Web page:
Directors of corporations, in fulfilling their managerial responsibilities, are charged with certain fiduciary duties. The primary duties are the duty of care and the duty of loyalty.

Duty of Care: This duty requires that directors inform themselves “prior to making a business decision, of all material information reasonably available to them.” Whether the directors were informed of all material information depends on the quality of the information, the advice available, and whether the directors had “sufficient opportunity to acquire knowledge concerning the problem before action.” Moreover, a director may not simply accept the information presented. Rather, the director must assess the information with a “critical eye,” so as to protect the interests of the corporations and its stockholders.

Duty of Loyalty: As the Delaware Supreme Court explained in Guth v. Loft, 5 A.2d 503, 510 (Del. 1939): “Corporate officers and directors are not permitted to use their position of trust and confidence to further their private interests. . . . A public policy, existing through the years, and derived from a profound knowledge of human characteristics and motives, has established a rule that demands of a corporate officer or director, peremptorily and inexorably, the most scrupulous observance of his duty, not only affirmatively to protect the interests of the corporation committed to his charge, but to refrain from doing anything that would work injury to the corporation, or to deprive it of profit or advantage which his skill and ability might properly bring to it, or to enable it to make in the reasonable and lawful exercise of its power.”
Additionally, courts have imposed the following duties:

Duty of Good Faith: Requiring the director to advance interests of the corporation, not violate the law, and fulfill his or her duties. For a thorough discussion of this duty, see In re The Walt Disney Co. Derivative Litig., 906 A.2d 27 (Del. 2006).

Duty of Confidentiality: Required directors to keep corporate information confidential and not disclose it for their own benefit. Consult Guth v. Loft, Inc., 5 A.2d 503 (Del. 1939) for more information.

Duty of Prudence: Requires a trustee to administer a trust with a degree of care, skill, and caution that a prudent trustee would exercise. Consult Amgen Inc. v. Harris, 136 S. Ct. 758 (2016) for more information.

Duty of Disclosure: This duty requires directors to act with “complete candor.” In certain circumstances, this requires the directors to disclose to the stockholders “all of the facts and circumstances” relevant to the directors’ decision.
These duties do not mean, however, that the court will always impose its own review over directors’ decisions. Under the “business judgment rule” the court presumes “that in making a business decision the directors of a corporation acted in an informed basis, in good faith and in the honest belief that the actions taken was in the bests interests of the company.” Under this rule, courts will generally refrain from questioning the directors’ judgment so long as their judgment can be attributed to some rational corporate purpose.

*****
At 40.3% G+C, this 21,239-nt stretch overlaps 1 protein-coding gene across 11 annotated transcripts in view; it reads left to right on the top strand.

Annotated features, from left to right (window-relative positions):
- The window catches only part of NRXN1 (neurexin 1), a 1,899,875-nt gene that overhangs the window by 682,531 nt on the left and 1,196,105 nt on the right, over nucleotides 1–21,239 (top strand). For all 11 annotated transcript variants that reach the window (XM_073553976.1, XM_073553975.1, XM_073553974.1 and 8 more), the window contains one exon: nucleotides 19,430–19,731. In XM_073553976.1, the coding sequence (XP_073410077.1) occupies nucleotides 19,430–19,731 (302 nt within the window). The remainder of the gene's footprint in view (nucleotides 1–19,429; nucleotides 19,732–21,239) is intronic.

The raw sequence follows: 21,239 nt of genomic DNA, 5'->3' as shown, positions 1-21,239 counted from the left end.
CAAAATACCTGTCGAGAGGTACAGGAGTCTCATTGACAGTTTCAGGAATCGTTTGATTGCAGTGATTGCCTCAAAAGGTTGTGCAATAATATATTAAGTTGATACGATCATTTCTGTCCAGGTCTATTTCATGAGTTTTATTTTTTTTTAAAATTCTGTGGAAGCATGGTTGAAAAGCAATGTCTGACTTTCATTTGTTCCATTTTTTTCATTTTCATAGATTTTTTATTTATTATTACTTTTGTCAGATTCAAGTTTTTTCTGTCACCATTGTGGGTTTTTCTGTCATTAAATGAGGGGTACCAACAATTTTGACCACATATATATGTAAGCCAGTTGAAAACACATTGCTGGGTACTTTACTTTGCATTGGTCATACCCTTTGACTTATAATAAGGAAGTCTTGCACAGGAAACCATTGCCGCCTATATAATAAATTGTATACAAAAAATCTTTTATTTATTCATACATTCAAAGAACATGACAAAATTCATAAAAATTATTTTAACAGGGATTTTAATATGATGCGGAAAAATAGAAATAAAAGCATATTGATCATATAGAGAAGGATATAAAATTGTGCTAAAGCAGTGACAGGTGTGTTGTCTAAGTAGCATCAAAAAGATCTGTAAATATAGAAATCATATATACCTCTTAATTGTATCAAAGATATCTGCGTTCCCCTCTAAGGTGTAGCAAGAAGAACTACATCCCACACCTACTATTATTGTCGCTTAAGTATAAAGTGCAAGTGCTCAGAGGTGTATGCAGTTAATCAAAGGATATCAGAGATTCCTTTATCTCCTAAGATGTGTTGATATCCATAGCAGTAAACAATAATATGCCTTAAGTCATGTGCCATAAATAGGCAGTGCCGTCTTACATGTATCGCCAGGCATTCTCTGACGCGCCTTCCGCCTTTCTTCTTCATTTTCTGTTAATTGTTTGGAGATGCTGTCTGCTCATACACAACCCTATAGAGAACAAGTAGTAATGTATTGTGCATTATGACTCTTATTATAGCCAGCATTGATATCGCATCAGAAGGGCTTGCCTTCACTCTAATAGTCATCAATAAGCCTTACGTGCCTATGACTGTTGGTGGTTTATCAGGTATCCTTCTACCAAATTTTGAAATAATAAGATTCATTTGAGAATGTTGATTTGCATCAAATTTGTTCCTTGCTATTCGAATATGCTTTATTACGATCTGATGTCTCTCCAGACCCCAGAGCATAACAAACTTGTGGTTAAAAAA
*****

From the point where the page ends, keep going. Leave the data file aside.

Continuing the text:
For a very thorough discussion of corporate officers’ fiduciary duties, consult William M. Lafferty, Lisa A. Schmidt, & Donald J. Wolfe, Jr., A Brief Introduction to the Fiduciary Duties of Directors Under Delaware Law, 116 Penn. St. L. Rev. 837 (2012).

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2. Charities and Fiduciary Duty

Some courts have not required officers of a charity to abide by the same rules as corporate officers. For example, an officer may be allowed to deal in a manner financially advantageous to himself or herself, so long as the charity is not subject to any expense. This does not mean, however, that an officer of a charity is permitted to divert earning capacity of his charity to himself. For further information consult Boston Athletic Assoc. v. Int’l Marathons, Inc., 392 Mass. 356 (1984), and Samuel & Jessie Kenney Presbyterian Home v. State, 174 Wash. 19 (1933).

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3. Fiduciary or Confidential Relations

Certain relationships impose fiduciary duties. For example, attorneys have a fiduciary duty to their client, a principal to his agent, a guardian to his ward, a priest to his parishioner, and a doctor to his patient. Fiduciary duty is imposed whenever confidence is reposed on one side in a contractual relationship, so as to allow that side to exert influence and dominance over the other.

Different states treat transactions between the fiduciary and the beneficiary differently, but typically in favor of favor of the beneficiary. Thus, transactions between parties in a fiduciary or confidential relationship are voidable, or prima facie voidable, or may be declared void, or the contract may be canceled. The fiduciary must prove the transaction was fair.

What is a ‘Fiduciary’
Essentially, a fiduciary is a person or organization that owes to another the duties of good faith and trust. The highest legal duty of one party to another, it also involves being bound ethically to act in the other’s best interests. A fiduciary might be responsible for general well-being, but often it involves finances – managing the assets of another person, or of a group of people, for example. Money managers, bankers, accountants, executors, board members, and corporate officers can all be considered fiduciaries.

BREAKING DOWN ‘Fiduciary’
A fiduciary’s responsibilities or duties are both ethical and legal. When a party knowingly accepts a fiduciary duty on behalf of another party, he or she is required to act in the best interest of the principal, the party whose assets they are managing. The fiduciary is expected to manage the assets for the benefit of the other person rather than for his or her own profit, and cannot benefit personally from their management of assets. This is what is known as a prudent person standard of care, a standard that originally stems from an 1830 court ruling. This formulation of the prudent-person rule required that a person acting as fiduciary was required to act first and foremost with the needs of beneficiaries in mind.